Education.com
Try
Brainzy
Try
Plus

Simplifying Radicals Study Guide (page 3)

By
Updated on Aug 24, 2011

When the Radicand Contains a Fraction

The radicand cannot be a fraction. If you get rid of the denominator in the radicand, then you no longer have a fraction. This process is called rationalizing the denominator. Your strategy will be to make the denominator a perfect square. To do that, you multiply the denominator by itself.However, if you multiply the denominator of a fraction by a number, you must multiply the numerator of the fraction by the same number. Take a look at the following examples.

Example:

Make the denominator a perfect square. 

 

Take out the square roots. One is a perfect square and so is 2 · 2.

 

Example:

Make the denominator a perfect square.

The number 1 is considered a factor of all numbers. If the numerator does not contain a perfect square, then 1 will be the perfect square and will be in the numerator. Take the square root of 1 in the numerator and 3 · 3 in the denominator. The product of 2 · 3 will give you 6 for the radicand.

Example:

Make the denominator a perfect square.

Take the square roots.                                

When a Radical Is in the Denominator

When you have a radical in the denominator, the expression is not in simplest form. The expression contains a radical in the denominator. To get rid of the radical in the denominator, rationalize the denominator. In other words, make the denominator a perfect square. To do that, you need to multiply the denominator by itself.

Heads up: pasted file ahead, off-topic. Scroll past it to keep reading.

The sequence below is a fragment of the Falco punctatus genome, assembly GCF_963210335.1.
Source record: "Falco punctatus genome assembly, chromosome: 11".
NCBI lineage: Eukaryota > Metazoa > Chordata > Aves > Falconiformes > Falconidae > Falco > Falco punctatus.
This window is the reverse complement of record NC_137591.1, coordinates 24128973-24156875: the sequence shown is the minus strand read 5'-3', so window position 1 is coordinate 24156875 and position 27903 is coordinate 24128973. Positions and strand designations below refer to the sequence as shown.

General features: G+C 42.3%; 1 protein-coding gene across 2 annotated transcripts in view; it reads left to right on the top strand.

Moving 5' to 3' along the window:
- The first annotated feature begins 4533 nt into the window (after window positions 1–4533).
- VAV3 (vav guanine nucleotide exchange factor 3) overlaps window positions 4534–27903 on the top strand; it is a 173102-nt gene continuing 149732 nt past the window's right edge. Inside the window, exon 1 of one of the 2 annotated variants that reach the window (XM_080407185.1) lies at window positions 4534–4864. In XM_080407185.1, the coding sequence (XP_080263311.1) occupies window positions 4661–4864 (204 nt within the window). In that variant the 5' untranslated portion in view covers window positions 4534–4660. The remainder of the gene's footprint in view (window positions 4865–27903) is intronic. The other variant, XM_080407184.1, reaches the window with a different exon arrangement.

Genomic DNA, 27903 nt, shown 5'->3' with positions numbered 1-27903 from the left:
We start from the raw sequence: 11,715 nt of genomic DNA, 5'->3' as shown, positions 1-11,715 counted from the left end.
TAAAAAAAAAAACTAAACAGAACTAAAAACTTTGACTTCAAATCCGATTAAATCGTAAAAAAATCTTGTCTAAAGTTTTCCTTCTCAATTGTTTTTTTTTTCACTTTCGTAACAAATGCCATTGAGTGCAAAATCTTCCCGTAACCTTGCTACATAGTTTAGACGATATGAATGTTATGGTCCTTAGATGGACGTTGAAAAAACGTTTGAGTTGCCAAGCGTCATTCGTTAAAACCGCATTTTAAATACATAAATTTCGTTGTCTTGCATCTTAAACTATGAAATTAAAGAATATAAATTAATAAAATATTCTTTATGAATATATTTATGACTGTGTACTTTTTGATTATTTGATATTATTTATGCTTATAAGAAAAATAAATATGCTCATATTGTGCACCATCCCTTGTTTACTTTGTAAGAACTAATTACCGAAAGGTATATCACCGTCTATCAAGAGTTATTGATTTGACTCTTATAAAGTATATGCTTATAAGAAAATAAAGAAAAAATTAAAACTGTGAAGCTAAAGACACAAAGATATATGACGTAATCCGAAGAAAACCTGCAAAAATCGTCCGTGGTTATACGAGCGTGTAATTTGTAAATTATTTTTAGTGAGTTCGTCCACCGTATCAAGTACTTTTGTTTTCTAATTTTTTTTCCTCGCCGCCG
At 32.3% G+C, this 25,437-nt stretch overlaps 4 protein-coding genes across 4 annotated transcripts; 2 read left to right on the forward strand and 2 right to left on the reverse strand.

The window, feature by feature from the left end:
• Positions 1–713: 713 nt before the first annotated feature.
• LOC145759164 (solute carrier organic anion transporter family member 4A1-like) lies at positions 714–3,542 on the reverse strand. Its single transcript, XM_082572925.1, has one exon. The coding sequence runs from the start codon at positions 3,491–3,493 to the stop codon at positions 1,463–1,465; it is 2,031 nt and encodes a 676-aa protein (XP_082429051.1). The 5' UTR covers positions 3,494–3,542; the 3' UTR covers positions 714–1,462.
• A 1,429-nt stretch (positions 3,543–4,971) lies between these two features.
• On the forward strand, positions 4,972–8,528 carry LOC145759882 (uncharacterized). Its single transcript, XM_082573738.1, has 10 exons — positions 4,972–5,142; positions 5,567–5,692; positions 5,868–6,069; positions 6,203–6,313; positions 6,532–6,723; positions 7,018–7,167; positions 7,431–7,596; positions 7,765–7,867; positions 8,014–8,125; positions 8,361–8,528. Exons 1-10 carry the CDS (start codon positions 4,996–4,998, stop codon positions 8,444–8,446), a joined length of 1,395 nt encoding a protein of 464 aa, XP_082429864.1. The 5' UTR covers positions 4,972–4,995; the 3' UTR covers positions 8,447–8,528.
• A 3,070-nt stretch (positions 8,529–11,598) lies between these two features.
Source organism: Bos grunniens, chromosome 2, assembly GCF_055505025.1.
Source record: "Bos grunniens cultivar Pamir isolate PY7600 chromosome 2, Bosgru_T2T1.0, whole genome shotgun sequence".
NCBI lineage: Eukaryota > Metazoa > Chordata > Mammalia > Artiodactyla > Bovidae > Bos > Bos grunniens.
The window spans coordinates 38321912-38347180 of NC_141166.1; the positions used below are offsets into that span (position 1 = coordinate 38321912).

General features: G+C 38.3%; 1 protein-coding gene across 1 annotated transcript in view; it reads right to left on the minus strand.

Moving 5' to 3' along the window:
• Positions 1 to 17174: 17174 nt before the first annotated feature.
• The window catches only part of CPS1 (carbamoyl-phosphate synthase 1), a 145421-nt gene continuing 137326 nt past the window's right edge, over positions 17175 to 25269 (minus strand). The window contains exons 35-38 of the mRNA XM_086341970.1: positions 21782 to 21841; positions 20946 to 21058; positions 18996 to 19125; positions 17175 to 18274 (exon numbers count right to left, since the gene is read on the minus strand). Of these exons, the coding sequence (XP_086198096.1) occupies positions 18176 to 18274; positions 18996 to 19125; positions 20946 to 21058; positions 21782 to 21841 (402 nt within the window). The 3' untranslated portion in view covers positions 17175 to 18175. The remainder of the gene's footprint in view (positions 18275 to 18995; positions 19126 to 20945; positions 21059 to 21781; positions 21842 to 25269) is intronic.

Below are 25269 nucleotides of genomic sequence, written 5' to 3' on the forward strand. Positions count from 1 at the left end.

Example:
Simplify.
The number 9 is a perfect square.

Example:
Rationalize the denominator.
Simplify.
Take the square root of 4.

Example:
Rationalize the denominator.
Simplify.
You aren't finished yet because both radicands contain perfect squares.
 
Take the square root of 4.
Finished? Not quite. You can divide 2 into 2, or cancel the 2's. 3

Adding and Subtracting Radicals

You can add and subtract radicals if the radicands are the same. For example, you can add 3√2 and 5√2 because the radicands are the same. To add or subtract radicals, you add the number in front of the radicals and leave the radicand the same.When you add 3√2 + 5√2, you add the 3 and the 5, but the radicand √2 stays the same. The answer is 8√2.

Tip

You can add or subtract radicals only when the radicand is the same. You add radicals by adding the number in front of the radicals and keeping the radicand the same. When you subtract radicals, you subtract the numbers in front of the radicals and keep the radicand the same.

Example: 2√5 + 7√5
Add the numbers in front of the radicals. 9√5

Example: 11√5 – 4√5
Subtract the numbers in front of the radicals. 7√5

Example: 4√3 + 2√5 + 6√3
You can add only the radicals that are the same. 10√3 + 2√5

Example: 5√8 + 6√8
Add the radicals. 11√8
But √8 contains a factor that is a perfect square, so you aren't finished because your answer is not in simplest form. 11√2 · 4
Take out the square root of 4. 2 · 11√2
Simplify. 22√2

View Full Article
Add your own comment